As a possible renewable energy source

See also: Biomass energy, Algae fuel

Kelp has a high rate of growth and its decay is quite efficient in yielding methane, as well as sugars that can be converted to ethanol. It has been proposed that large open-ocean kelp farms could serve as a source of renewable energy.[9] Unlike some biofuels such as corn ethanol, kelp energy avoids "food vs fuel" issues and does not require irrigation.

Kelp in history and culture

During the Highland Clearances, many Scottish Highlanders were moved off their crofts, and went to industries such as fishing and kelping (producing soda ash from the ashes of kelp). At least until the 1820s, when there were steep falls in the price of kelp, landlords wanted to create pools of cheap or virtually free labour, supplied by families subsisting in new crofting townships. Kelp collection and processing was a very profitable way of using this labour, and landlords petitioned successfully for legislation designed to stop emigration. But the economic collapse of the kelp industry in northern Scotland led to further emigration, especially to North America.

Natives of the Falkland Islands are sometimes nicknamed "Kelpers".[10] [11] The name is primarily applied by outsiders rather than the natives themselves.

In Chinese slang, "kelp", is used to describe an unemployed returnee. It has negative overtones, implying the person is drifting aimlessly, and is also a homophonic expression (, literally "sea waiting"). This expression is contrasted with the employed returnee, having a dynamic ability to travel across the ocean: the "sea turtle" .

Conservation

Overfishing nearshore ecosystems leads to the degradation of kelp forests. Herbivores are released from their usual population regulation, leading to over-grazing of kelp and other algae. This can quickly result in barren landscapes where only a small number of species can thrive.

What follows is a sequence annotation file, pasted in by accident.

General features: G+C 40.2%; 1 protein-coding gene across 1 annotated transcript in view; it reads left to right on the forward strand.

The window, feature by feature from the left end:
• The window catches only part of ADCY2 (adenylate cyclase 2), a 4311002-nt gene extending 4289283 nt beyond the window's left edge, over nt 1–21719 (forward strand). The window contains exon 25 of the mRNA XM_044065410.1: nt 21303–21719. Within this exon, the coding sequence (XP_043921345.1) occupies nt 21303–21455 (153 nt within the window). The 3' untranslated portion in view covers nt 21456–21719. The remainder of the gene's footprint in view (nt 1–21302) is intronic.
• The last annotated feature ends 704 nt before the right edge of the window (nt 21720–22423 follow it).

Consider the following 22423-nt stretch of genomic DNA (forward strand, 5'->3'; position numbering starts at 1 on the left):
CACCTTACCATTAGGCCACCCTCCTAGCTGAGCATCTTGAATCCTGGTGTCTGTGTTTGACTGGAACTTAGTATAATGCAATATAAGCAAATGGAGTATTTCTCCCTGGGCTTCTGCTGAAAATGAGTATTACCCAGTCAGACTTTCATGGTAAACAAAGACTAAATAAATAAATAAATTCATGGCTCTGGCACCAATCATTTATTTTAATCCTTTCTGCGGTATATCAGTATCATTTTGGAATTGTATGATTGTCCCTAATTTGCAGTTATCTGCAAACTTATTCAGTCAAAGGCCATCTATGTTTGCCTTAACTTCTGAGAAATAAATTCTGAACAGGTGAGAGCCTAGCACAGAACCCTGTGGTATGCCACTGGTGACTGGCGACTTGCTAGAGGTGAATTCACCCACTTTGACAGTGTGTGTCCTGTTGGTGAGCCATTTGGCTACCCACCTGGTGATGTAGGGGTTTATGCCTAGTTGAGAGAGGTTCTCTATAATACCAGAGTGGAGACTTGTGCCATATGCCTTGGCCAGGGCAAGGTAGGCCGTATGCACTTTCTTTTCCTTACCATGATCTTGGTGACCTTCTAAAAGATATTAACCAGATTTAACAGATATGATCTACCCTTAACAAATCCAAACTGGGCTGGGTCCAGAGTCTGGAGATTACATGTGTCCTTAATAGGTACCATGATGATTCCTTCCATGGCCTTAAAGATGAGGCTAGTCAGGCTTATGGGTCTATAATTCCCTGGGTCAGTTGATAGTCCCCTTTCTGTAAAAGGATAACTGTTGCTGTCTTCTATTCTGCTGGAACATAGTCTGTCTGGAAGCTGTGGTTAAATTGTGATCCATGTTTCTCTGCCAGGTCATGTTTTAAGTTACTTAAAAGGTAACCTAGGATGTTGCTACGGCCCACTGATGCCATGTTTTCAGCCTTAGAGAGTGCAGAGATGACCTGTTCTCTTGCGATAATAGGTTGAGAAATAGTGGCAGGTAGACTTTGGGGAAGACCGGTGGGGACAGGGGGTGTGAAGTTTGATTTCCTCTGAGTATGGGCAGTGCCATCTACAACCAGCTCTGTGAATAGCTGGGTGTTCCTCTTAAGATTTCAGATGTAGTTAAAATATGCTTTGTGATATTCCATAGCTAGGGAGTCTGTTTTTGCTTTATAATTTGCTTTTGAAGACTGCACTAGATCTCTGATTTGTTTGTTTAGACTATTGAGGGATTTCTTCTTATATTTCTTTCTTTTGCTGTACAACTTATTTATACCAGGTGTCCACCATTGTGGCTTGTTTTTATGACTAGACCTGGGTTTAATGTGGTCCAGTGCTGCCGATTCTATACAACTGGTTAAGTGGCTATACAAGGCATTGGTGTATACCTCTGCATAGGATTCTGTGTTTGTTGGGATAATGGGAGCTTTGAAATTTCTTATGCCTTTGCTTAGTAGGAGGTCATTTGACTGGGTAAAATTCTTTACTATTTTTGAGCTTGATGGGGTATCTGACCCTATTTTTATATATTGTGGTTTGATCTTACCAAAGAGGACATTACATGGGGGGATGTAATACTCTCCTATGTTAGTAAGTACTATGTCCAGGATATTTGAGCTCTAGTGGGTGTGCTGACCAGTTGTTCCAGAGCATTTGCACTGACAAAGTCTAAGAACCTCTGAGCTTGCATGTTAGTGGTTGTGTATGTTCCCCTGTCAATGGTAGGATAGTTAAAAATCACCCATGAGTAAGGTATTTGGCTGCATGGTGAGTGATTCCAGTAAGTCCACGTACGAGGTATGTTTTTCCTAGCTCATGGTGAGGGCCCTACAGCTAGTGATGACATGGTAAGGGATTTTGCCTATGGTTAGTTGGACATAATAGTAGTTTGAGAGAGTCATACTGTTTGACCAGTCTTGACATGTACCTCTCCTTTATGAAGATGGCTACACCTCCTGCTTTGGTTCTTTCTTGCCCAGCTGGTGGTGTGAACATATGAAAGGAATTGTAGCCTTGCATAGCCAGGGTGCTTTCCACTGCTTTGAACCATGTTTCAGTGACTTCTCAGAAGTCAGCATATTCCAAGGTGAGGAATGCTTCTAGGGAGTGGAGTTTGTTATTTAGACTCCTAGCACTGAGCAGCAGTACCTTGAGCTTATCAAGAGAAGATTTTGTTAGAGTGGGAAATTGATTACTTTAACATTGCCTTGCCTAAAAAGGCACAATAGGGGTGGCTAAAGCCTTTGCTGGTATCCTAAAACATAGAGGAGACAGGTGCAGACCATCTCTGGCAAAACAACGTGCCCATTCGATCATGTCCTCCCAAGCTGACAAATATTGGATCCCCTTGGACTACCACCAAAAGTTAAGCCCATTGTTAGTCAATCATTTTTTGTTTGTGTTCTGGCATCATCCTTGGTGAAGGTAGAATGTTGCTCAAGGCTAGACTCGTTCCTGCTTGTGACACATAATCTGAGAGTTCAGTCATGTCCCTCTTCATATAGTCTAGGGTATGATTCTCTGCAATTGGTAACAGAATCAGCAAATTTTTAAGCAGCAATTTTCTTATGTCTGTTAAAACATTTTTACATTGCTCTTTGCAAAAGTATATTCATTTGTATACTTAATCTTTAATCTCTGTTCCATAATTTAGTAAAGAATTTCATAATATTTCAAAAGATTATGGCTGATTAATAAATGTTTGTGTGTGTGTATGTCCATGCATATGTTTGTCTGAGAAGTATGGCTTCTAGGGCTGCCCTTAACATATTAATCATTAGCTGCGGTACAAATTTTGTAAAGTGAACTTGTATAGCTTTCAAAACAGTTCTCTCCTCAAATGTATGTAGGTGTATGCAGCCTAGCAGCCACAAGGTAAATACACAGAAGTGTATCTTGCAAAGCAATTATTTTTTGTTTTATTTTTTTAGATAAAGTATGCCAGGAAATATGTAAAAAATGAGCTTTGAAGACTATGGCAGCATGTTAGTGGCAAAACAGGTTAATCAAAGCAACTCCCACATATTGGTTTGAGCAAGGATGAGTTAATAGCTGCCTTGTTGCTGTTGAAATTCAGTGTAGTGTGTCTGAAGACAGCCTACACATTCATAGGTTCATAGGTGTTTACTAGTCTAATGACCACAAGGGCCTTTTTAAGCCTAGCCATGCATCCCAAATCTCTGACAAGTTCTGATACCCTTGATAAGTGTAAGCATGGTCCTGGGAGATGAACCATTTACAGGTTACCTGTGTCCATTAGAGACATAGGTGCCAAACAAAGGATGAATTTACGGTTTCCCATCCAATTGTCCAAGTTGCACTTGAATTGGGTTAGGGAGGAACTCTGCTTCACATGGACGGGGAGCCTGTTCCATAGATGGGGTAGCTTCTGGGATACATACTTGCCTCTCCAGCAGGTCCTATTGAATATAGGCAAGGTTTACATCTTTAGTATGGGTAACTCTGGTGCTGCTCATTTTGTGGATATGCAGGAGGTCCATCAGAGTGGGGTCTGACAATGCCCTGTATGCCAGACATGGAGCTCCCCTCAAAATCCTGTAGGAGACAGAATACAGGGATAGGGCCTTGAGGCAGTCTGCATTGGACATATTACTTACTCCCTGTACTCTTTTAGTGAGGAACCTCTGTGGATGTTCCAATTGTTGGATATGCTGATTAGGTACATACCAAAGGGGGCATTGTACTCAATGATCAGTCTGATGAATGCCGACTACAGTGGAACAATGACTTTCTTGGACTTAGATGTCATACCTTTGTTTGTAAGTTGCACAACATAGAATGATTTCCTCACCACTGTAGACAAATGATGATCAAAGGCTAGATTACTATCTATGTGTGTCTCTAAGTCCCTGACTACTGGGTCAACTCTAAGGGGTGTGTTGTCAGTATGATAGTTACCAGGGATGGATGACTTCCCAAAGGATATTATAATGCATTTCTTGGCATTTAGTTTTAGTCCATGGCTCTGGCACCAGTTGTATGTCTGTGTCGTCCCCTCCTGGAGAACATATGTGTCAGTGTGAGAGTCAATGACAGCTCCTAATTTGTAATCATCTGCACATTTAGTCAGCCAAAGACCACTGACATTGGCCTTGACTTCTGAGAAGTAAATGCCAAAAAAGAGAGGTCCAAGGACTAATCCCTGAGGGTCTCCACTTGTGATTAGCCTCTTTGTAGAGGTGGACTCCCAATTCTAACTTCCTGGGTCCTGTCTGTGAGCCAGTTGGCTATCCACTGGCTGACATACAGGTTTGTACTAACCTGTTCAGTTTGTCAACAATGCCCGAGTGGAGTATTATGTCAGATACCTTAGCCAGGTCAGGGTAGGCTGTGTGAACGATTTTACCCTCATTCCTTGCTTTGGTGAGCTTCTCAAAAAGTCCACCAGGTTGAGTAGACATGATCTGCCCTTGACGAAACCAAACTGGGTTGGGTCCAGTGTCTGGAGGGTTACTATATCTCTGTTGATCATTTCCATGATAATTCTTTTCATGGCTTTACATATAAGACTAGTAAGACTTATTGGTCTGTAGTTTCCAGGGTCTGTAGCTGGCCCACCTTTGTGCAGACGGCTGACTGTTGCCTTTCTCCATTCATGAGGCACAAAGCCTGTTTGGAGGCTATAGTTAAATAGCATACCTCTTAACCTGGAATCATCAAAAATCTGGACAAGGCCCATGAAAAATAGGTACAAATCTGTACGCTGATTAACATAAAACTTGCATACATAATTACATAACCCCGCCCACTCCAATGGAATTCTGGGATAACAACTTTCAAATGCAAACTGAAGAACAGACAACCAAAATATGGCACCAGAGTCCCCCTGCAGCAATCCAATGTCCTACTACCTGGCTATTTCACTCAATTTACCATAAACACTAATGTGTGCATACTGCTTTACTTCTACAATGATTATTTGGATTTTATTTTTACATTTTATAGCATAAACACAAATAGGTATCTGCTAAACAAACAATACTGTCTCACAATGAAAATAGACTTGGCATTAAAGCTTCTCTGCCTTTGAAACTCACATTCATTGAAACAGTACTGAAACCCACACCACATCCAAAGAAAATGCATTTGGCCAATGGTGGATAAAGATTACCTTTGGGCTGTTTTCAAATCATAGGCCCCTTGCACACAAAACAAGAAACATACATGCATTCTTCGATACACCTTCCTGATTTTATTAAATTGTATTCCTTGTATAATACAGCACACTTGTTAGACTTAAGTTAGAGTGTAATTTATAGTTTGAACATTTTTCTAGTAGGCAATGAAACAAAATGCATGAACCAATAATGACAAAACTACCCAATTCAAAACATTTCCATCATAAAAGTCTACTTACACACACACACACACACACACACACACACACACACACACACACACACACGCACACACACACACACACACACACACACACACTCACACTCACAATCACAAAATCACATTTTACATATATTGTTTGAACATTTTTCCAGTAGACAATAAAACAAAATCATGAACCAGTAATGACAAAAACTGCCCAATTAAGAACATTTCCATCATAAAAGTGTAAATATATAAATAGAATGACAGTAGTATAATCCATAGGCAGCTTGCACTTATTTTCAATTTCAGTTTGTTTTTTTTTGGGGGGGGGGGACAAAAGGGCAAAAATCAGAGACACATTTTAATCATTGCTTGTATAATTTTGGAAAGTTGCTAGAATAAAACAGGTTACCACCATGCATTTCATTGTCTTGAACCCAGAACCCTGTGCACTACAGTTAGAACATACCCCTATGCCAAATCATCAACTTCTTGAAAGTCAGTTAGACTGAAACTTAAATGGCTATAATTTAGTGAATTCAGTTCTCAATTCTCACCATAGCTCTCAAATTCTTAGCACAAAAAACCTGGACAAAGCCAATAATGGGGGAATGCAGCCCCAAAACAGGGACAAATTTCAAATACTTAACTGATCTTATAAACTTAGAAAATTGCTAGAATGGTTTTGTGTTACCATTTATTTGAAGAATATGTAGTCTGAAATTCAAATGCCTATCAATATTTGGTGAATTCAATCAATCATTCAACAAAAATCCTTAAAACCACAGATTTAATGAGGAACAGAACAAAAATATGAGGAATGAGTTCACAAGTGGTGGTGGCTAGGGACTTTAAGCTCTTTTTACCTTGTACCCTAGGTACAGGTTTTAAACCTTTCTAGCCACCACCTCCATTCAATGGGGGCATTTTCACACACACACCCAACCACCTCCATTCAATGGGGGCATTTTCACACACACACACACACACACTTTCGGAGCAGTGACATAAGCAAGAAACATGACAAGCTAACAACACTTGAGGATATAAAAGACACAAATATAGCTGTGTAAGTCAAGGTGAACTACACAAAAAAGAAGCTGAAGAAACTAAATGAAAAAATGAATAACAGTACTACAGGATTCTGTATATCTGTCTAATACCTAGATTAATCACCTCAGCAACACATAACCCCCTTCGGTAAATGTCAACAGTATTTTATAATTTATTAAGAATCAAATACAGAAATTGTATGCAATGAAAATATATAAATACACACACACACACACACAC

Commercial kelp production in China

Laminaria japonica, the important commercial seaweed, was first introduced into China in the late 1920s from Hokkaido, Japan. Commercial production of kelp harvested from its natural habitat took place in Japan for over a century. Yet mariculture of this algae on a very large commercial scale was realized in China only in the 1950s. Between the 1950s and the 1980s kelp production in China increased from about 60 to over 250,000 dry weight metric tons annually, making China the largest producer of Laminaria.

Prominent species

Species of Laminaria in the British Isles;

Species of Laminaria worldwide, listing of species at AlgaeBase:[12]

Other species in the Laminariales that may be considered as kelp

Interactions

Some animals are named after the kelp, either because they inhabit the same habitat as kelp or because they feed on kelp. These include:

See also

References

Further reading

Notes and References

  1. Thomas, D. 2002. Seaweeds. The Natural History Museum, London, p. 15. ISBN 0-565-09175-1
  2. "Kelp," in Oxford English Dictionary (Second Edition). Oxford University Press, 1989. Retrieved 1 December 2006
  3. Clow, Archibald and Clow, Nan L. (1952). Chemical Revolution. Ayer Co Pub, June 1952, pp. 65–90. ISBN 0-8369-1909-2
  4. Powers, John M. Powers. Craig's Restorative Dental Materials, 12th Edition. C.V. Mosby, 022006. p. 270
  5. Kazuko, Emi: Japanese Cooking, p. 78, Hermes House, 2002, p. 78. ISBN 0-681-32327-2
  6. Graimes, Nicola: The Best-Ever Vegetarian Cookbook, Barnes & Noble Books, 1999, p. 59. ISBN 0-7607-1740-0
  7. http://newswise.com/articles/view/541835/ Iodine Helps Kelp Fight Free Radicals and May Aid Humans, Too
  8. Web site: Is Seaweed The Answer To A Dieter's Prayer?. March 23, 2010. March 22, 2010. Sky News.
  9. www.biomassmagazine.com/article.jsp?article_id=2166
  10. http://www.allwords.com/word-Kelper.html
  11. http://dictionary.reference.com/browse/kelper
  12. http://www.algaebase.org/taxonomy.lasso?id=4586AlgaeBase Laminariales